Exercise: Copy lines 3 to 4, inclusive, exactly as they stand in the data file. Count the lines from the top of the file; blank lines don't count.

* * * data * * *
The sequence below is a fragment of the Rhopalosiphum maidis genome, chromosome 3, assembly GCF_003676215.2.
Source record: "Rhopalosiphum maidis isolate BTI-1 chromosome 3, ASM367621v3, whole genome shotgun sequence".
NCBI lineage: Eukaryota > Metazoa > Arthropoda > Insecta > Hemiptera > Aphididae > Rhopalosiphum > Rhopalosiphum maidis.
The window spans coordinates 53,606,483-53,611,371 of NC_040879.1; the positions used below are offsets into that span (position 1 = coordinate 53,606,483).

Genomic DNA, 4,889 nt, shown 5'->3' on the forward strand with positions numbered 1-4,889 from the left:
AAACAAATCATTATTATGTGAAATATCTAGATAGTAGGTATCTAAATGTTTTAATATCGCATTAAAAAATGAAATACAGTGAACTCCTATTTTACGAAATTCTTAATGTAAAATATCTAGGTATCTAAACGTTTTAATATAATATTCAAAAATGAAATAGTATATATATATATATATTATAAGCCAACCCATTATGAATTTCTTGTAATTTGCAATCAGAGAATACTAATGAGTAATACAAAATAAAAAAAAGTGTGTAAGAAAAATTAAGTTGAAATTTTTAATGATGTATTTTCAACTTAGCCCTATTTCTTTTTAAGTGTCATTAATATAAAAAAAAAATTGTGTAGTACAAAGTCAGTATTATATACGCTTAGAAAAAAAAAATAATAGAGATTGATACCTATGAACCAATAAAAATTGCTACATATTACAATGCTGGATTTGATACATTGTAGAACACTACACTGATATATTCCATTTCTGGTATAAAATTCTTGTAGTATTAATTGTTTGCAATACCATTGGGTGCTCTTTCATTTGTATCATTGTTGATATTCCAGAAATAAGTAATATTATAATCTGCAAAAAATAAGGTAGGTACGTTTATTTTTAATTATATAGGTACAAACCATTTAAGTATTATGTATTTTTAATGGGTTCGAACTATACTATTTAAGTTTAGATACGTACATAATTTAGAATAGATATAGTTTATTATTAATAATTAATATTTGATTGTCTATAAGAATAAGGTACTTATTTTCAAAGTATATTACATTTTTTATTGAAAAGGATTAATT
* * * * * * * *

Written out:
NCBI lineage: Eukaryota > Metazoa > Arthropoda > Insecta > Hemiptera > Aphididae > Rhopalosiphum > Rhopalosiphum maidis.
The window spans coordinates 53,606,483-53,611,371 of NC_040879.1; the positions used below are offsets into that span (position 1 = coordinate 53,606,483).